In two companion actions,[i] the Quebec Court of Appeal recently validated the Honourable Justice Davis’ findings that business interruption losses arising from the COVID-19 pandemic are not covered losses in the absence of physical property damage. These two decisions are the first ones to be released in Canada on that issue at the appellate level.
Three class actions were brought in Quebec by dental clinics against their property insurers for loss of revenues suffered as a result of government-mandated closures. The Honourable Justice Davis certified a class action against L’Unique,[ii] but dismissed the motions for certification against Intact[iii] and against Promutuel and others.[iv]
The Intact policy wording included the following clauses:
This Form insures against loss directly resulting from necessary interruption of the Insured’s business caused by direct physical loss or direct physical damage by the perils insured against, to building(s), equipment or stock on the premises, occurring during the term of the policy.[v]
Nature and Scope of Insurance
- In the event that any of the insured property is lost or damaged during the policy period by an insured peril, the Insurer will indemnify the Insured against the direct loss or damage so caused (…).
- This Form, except as otherwise provided, insures against all risks of direct physical loss of or damage to the insured property.[vi]
The Honourable Justice Davis held that the policy provided coverage to property which was located in the insured premises. He further held that absent any direct physical damage to such insured property, coverage was not triggered. There were no significant differences between Intact’s policy wording and Promutuel’s policy wording. As a result, the motions for certification of class actions against Intact and Promutuel were both dismissed.[vii] The class action against L’Unique was authorized to proceed because of ambiguities in the policy wording.[viii]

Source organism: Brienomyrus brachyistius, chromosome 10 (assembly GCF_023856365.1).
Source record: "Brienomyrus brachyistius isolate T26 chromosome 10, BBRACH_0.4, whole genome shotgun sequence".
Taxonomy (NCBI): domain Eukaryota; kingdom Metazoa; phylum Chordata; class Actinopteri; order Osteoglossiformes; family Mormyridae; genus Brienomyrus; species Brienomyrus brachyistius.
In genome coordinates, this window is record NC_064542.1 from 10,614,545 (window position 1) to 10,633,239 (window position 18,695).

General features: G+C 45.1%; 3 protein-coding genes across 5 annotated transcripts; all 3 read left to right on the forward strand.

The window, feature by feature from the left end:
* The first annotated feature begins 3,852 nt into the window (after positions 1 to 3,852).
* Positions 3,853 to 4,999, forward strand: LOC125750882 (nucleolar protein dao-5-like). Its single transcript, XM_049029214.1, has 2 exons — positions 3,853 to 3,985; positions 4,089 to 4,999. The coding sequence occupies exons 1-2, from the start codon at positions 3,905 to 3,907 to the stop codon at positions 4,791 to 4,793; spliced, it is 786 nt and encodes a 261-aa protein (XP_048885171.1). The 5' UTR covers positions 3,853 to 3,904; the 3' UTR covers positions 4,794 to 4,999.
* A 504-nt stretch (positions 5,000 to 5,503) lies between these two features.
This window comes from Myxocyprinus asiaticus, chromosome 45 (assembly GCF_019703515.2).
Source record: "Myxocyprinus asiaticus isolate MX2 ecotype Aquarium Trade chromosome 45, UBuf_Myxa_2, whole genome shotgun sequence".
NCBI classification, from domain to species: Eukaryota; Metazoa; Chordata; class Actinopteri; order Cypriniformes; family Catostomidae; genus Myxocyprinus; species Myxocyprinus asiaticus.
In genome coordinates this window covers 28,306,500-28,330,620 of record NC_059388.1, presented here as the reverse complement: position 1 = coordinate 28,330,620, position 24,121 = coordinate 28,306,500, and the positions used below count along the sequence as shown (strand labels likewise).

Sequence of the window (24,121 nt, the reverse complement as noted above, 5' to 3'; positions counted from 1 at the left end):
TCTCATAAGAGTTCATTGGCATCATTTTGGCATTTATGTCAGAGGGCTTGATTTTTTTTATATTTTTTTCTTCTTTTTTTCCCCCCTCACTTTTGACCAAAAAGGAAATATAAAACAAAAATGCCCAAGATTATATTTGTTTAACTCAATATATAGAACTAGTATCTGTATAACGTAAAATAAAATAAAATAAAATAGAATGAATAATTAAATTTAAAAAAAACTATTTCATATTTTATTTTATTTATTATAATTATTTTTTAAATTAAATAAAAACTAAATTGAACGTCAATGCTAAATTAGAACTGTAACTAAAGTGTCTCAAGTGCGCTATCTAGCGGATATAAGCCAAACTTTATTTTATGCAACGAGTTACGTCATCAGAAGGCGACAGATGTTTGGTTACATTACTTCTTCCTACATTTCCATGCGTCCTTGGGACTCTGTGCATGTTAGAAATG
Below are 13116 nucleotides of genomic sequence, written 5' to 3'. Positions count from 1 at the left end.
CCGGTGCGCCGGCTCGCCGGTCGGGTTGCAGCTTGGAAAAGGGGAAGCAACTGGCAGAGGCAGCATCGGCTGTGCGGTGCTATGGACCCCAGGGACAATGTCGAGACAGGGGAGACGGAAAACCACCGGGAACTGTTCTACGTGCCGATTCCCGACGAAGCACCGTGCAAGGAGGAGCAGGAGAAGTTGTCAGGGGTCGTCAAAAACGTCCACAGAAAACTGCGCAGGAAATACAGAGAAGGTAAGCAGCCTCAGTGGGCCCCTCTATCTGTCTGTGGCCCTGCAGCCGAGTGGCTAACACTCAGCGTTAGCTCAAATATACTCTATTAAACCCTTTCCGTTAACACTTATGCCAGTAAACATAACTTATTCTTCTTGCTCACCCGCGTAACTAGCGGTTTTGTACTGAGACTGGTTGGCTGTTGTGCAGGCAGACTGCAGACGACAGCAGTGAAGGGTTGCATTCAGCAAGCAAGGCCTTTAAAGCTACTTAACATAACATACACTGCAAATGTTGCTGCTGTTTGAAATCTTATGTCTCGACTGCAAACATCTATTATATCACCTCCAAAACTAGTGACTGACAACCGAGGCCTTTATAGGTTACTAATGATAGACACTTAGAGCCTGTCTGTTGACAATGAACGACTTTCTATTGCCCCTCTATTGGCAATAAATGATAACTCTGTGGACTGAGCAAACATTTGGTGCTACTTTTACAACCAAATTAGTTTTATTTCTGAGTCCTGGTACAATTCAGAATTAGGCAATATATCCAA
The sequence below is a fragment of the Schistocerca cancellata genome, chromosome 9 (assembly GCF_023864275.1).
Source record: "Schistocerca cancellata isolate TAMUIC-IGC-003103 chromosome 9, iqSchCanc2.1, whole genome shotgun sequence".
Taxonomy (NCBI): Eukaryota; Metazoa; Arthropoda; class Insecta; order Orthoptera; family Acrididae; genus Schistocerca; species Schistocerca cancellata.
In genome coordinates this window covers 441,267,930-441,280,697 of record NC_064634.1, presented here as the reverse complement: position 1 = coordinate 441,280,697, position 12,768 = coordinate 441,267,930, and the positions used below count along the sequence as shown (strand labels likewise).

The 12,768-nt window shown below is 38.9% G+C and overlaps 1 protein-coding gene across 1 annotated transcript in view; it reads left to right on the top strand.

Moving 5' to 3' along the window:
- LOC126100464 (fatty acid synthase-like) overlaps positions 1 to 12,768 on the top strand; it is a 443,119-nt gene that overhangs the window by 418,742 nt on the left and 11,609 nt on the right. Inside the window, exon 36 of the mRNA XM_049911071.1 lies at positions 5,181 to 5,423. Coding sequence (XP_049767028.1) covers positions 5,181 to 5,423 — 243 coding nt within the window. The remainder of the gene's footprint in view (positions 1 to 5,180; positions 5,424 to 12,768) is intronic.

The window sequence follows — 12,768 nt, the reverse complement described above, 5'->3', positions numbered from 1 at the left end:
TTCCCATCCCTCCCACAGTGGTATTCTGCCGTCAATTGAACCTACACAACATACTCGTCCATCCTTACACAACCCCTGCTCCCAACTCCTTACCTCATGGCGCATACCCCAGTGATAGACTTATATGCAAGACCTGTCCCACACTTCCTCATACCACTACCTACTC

All three decisions were appealed. In both the Intact and Promutuel cases, the Court of Appeal granted motions to dismiss the appeals. The Court of Appeal held that Honourable Justice Davis correctly laid out why there was no coverage under the applicable policy wordings, which contained standard and unambiguous clauses.[ix] As for the L’Unique case, the Court of Appeal noted that leave to appeal certification decisions is granted only in exceptional cases and held that the test for leave was not met.[x]
It will be interesting to see if the Quebec Court of Appeal decisions in the Intact and Promutuel cases are applied in other Canadian cases, including in the national class action certified in Nordik Windows v. Aviva.[xi] In that case, Nordik Windows Inc. and Nordik Cash and Carry Inc., an Ottawa-based custom residential window manufacturing, retailing and installation business; Real Food for Real Kids Inc., a catering company that supplies meals to children in daycares and summer camps across the Greater Toronto Area; and Hangar9 Studios Inc., a clothing retailer also in the Greater Toronto Area, are the representative plaintiffs claiming business interruption losses due to the COVID-19 pandemic.
[ix] Centre de santé dentaire Gendron Delisle inc. c. La Personnelle, assurances générales inc., 2021 QCCA 1758 at para. 7; 9306-6876 Québec inc. c. Intact compagnie d’assurance, 2021 QCCA 1759 at paras. 3-4.
The information and comments herein are for the general information of the reader and are not intended as advice or opinion to be relied upon in relation to any particular circumstances. For particular application of the law to specific situations, the reader should seek professional advice.